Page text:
The chamber's memo notes "two startling facts" from the city's statistics: Two-thirds of people seeking shelter are from out of town or out of state, and demand peaks in the summer. Residency requirements and tougher workfare requirements could address those issues, it says.
O'Neil said the chamber also wants to ensure that any new low-income or specialized housing is not neglected and allowed to become disorderly properties.
"If the city cannot enforce tenant rules and standards that ensure pride of ownership, then the city should not lay a single brick," O'Neil wrote.
Brennan challenged the idea that the homeless come to Portland for the benefits. They come, he said, because it is the state's largest city.
Suzanne McCormick, president and chief executive officer of United Way Greater Portland, who helped lead the task force, has said homelessness is a regional problem that requires a regional solution.
McCormick said the task force looked at residency and standards requirements, like those suggested by the chamber, in Portsmouth, N.H., Manchester, N.H., and Burlington, Vt., and they were not effective in reducing the homeless population.
"What we found was that such requirements do not reduce the number of -- or length of time someone is -- homeless," McCormick said.
The city already has a workfare program, with able-bodied clients working in various city departments, from cleaning the shelters to doing laundry at the Barron Center.
According to the most recent General Assistance annual report, the number of people participating in workfare has grown over the years.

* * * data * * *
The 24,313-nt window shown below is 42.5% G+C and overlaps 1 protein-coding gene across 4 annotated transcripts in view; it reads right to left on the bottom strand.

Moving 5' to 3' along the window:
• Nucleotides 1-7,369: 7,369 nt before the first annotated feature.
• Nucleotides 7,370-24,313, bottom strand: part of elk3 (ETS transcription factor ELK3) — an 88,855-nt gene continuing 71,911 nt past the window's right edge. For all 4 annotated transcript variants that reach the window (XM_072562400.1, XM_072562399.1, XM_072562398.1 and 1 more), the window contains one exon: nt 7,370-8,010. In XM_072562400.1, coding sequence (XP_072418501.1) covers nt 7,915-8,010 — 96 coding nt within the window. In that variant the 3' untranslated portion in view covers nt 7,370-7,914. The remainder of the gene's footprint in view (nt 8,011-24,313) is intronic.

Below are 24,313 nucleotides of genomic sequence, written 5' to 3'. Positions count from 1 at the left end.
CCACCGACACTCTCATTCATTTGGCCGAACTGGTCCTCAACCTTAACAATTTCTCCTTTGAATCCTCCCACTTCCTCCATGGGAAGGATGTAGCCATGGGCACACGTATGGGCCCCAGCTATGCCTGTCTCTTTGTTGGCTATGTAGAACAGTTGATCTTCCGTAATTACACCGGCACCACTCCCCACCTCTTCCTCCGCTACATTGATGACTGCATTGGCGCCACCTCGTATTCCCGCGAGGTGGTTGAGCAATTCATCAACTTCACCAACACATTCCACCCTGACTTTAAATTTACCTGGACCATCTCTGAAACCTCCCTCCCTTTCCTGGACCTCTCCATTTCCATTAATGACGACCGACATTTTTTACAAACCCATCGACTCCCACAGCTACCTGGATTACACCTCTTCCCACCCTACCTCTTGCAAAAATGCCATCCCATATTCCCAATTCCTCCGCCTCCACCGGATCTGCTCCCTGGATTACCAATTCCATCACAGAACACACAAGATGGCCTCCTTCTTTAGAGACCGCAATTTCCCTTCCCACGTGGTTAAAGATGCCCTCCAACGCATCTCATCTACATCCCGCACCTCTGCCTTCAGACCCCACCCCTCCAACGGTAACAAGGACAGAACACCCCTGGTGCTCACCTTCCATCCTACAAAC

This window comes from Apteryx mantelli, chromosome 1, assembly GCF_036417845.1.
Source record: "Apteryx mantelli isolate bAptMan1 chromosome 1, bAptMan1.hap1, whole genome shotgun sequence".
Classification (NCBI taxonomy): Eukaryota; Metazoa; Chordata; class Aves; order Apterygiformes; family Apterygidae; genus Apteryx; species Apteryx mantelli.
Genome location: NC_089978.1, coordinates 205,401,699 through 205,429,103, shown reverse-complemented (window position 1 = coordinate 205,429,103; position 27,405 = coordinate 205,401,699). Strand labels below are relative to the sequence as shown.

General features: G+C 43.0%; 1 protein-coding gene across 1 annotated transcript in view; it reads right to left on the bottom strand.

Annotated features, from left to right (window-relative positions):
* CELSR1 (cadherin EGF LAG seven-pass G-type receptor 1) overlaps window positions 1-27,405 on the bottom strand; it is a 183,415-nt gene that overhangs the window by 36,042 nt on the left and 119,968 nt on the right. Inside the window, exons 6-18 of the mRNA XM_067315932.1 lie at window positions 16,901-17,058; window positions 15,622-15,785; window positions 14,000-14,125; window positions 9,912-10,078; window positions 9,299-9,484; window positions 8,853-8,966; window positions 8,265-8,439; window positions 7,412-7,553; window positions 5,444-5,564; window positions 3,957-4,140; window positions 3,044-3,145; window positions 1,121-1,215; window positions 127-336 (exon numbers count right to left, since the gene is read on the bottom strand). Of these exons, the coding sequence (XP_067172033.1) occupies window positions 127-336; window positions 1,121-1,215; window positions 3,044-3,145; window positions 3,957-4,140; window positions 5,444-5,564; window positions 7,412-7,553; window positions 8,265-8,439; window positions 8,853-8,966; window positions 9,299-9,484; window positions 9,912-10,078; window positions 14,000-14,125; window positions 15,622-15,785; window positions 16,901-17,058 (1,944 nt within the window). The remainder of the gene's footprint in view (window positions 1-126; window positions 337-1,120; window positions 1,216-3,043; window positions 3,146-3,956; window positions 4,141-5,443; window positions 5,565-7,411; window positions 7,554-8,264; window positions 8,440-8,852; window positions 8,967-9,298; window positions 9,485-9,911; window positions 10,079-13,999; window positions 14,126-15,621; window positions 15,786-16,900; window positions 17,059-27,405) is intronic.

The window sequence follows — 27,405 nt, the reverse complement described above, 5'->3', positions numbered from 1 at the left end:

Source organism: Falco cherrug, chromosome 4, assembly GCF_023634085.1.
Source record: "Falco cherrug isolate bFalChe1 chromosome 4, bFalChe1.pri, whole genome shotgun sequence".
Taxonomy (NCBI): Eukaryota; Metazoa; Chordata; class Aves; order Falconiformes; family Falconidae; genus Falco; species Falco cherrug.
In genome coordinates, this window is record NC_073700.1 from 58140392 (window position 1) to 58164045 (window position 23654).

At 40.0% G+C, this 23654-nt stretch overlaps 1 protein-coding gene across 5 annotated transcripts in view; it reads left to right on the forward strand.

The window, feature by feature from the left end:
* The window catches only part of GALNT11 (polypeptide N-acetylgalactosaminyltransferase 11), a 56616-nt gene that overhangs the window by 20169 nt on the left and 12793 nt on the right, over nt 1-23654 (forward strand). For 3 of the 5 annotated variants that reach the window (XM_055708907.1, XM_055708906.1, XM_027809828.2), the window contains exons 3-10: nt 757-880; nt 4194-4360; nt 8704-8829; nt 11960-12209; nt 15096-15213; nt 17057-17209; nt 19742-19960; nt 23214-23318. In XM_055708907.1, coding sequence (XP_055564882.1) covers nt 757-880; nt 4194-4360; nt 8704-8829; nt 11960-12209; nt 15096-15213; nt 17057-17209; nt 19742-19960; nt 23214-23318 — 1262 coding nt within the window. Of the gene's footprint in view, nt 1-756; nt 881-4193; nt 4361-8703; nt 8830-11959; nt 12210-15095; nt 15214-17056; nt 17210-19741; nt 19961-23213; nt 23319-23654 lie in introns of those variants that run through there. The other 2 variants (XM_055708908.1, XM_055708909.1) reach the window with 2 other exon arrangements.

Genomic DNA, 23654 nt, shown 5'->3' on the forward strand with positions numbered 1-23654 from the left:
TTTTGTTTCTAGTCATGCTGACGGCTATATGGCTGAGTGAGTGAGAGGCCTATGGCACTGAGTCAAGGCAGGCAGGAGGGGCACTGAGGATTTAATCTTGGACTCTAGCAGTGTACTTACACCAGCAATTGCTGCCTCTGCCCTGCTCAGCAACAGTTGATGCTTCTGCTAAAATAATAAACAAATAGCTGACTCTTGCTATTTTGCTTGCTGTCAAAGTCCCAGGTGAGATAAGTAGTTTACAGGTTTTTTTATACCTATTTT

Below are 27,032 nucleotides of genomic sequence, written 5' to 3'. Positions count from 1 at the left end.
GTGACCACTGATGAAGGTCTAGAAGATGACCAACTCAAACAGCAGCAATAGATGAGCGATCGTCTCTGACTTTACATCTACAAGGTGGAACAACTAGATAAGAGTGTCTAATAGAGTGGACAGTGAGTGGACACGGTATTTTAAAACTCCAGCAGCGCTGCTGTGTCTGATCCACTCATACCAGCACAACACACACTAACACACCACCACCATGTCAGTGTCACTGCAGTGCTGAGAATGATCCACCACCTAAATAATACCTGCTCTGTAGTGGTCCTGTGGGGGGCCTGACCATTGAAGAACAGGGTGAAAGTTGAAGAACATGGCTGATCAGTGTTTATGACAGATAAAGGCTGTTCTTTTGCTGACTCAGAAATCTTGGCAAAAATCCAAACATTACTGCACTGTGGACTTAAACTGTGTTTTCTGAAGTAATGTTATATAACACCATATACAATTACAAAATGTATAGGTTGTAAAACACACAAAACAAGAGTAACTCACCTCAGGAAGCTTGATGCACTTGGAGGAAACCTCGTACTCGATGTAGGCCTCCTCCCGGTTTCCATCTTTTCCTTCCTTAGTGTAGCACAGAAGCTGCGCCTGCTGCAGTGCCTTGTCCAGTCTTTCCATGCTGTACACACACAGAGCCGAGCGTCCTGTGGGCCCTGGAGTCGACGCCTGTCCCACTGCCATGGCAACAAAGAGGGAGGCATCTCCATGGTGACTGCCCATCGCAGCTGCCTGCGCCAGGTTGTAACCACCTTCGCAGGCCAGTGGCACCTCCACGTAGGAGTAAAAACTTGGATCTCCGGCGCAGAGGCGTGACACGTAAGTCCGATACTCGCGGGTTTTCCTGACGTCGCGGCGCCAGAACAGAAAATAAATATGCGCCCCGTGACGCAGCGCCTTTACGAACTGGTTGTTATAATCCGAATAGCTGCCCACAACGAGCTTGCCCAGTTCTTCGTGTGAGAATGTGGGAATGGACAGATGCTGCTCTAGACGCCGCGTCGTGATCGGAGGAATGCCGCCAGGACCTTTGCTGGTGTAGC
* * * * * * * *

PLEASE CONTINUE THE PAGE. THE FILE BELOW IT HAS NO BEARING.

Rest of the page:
In 2007, a total of 218 people provided 13,307 hours of work, valued at $89,000. In 2012, a total of 530 people provided 55,280 hours of work, valued at nearly $415,000.
McCormick said the task force addressed the chamber's concern about concentrating services downtown, and recommended that housing units be developed not only in the downtown.
But establishing emergency shelters elsewhere in the city would require zoning changes, which would likely be a highly political process.
"No one wants this in their back yards, so this is a big concern for us," Fuss said.
Brennan said housing-first apartments -- like Logan Place and Florence House -- would not need zoning changes to be developed off the peninsula. The city code restricts only shelters, he said.
The task force did not include cost estimates for its recommendations. The current system costs more than $6.7 million per year, and a new streamlined system could save $2.2 million in emergency care costs, the report says.
McCormick said the feedback from the business community is vital. The task force has recommended that the city form a "legacy" group to oversee and advocate for the implementation of the recommendations.
"It will take all facets of our community working together to make real change happen," McCormick said. "I know the legacy group of the task force, if formed, will rely on participation by the chamber."
Staff Writer Randy Billings can be contacted at 791-6346 or at: